India’s Achilles heel on ratings, according to Nomura, is its parlous state of fiscal affairs. A potential spike in its general government debt from around 70 per cent of GDP to around 75-80 per cent of GDP, it believes, may possibly trigger a reassessment of ratings, particularly for Moody’s.
"There is a moderate likelihood of an increased interest rate burden adding to the pressure of a rating downgrade of the fiscal sub-category. In addition, potential recapitalisation of the banking sector in the eventuality that banks’ non-performing assets (NPAs) once again become unsustainably high adds to the contingent liabilities burden, which could have a negative impact," analysts at Nomura
Earlier this week, Fitch Ratings
had cautioned that India's sovereign rating could come under pressure if there is further deterioration in fiscal outlook as a result of lower growth or fiscal easing. The statement came amid reports of further fiscal easing to support growth over the extended coronavirus lockdown.
India currently has a sovereign rating of BBB- with a ‘stable’ outlook from S&P and Fitch – a grade above the junk category, while Moody’s rates it at the equivalent of one notch above, at Baa2. However, Moody's had changed India’s outlook to ‘negative’ in November 2019.
In response to the global financial crisis (GFC), S&P was the only rating agency to take a negative action, which was limited to an outlook change from ‘stable’ to ‘negative’. Thereafter, despite elevated fiscal risks, S&P restored back the outlook to ‘stable’ within a year on the back of better growth prospects.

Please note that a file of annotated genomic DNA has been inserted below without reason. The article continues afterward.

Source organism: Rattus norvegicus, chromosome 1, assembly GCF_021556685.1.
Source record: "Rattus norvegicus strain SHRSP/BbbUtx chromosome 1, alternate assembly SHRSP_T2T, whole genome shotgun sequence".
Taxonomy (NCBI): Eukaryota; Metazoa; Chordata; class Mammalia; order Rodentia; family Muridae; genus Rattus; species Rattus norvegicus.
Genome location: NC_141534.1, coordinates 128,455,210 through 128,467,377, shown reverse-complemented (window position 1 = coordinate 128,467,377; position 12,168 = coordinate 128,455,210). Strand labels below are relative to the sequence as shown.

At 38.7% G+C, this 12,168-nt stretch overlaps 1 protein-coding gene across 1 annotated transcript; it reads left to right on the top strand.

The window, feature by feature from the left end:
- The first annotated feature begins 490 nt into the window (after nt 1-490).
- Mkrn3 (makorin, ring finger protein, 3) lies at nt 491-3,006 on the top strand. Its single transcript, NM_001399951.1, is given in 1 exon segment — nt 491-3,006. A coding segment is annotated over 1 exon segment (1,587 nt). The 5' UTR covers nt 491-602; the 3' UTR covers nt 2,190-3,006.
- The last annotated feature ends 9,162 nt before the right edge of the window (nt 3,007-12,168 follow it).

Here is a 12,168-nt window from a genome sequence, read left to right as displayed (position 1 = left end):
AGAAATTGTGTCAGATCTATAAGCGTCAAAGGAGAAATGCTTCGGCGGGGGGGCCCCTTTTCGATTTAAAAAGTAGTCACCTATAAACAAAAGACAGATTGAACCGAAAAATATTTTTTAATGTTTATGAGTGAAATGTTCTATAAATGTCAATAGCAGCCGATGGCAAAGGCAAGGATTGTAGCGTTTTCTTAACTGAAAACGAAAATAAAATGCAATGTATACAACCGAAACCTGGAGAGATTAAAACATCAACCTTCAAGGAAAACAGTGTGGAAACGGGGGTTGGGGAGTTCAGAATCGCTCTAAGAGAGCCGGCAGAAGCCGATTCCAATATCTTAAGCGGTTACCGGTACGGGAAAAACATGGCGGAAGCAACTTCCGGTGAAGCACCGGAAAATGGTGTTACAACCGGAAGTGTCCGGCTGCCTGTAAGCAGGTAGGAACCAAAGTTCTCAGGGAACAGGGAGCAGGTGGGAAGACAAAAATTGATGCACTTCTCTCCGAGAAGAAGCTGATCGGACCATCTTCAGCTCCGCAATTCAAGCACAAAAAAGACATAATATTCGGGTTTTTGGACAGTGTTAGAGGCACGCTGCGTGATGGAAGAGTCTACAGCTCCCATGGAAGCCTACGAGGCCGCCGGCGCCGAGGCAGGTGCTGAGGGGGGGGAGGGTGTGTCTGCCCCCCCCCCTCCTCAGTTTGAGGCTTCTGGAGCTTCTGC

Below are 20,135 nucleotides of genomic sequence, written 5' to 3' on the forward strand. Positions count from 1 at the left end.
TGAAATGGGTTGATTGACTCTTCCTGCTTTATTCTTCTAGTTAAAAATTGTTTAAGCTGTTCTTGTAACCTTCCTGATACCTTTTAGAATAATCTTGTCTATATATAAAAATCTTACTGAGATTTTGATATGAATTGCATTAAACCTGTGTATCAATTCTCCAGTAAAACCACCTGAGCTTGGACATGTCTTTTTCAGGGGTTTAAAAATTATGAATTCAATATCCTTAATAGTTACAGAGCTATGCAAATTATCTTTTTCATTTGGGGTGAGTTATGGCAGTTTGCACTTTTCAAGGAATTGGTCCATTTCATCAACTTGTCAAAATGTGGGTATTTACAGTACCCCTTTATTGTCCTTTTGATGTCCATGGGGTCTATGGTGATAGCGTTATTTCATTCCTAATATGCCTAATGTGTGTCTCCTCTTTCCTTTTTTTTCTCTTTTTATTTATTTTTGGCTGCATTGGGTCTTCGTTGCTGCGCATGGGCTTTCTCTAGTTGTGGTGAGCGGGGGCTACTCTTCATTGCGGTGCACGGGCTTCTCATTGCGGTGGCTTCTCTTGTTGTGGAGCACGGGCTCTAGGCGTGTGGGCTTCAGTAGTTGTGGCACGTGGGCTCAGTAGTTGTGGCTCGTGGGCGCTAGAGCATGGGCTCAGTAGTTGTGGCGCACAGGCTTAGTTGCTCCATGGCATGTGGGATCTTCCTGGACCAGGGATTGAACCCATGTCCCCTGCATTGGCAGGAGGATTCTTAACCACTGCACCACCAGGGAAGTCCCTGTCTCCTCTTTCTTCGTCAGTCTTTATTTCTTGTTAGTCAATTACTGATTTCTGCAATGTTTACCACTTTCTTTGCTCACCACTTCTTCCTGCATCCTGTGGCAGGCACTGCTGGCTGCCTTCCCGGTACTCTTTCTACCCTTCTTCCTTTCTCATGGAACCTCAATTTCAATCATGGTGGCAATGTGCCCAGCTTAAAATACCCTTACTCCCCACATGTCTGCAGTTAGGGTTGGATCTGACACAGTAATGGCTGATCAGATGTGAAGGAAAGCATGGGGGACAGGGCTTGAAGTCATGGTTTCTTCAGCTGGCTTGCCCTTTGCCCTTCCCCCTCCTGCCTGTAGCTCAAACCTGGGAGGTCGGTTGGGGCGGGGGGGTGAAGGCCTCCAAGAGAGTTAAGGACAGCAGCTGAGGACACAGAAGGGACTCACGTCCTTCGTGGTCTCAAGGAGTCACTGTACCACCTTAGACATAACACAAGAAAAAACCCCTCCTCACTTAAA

The deterioration of the macroeconomic outlook in the run-up to the taper tantrum led to the next phase of rating action in the second quarter of 2012 (Q2-2012), when both S&P and Fitch downgraded India’s outlook. However, the rating was restored to 'stable' in 2014 when the Narendra Modi - led government took charge.
Given the sudden shock to the economy in the backdrop of the pandemic, Nomura believes that the government may temporarily suspend the Fiscal Responsibility and Budget Management legislation (FRBM), and will push the fiscal deficit beyond the 0.5 per cent of GDP that the current fiscal rules allow.
“Consequently, we believe the central government’s fiscal deficit will rise to around 5.1 per cent of GDP in FY21, with considerable upside risk, depending on the quantum of forthcoming fiscal support. With states’ budgets combined, the consolidated fiscal deficit will expand to around 9.5 - 10 per cent of GDP, close to record highs in the recent past. Additionally, lower nominal GDP growth, along with rising contingent liabilities (support to banking sector) are likely to materially raise the public debt-to-GDP ratio,” Nomura cautions.
Note: In the first two columns, red stands for negative rating action and green stands for positive rating action. The rest of the columns are colour-coded according to their impact on ratings, with red standing for negative impact on ratings and green for positive impact. Chart source: Nomura report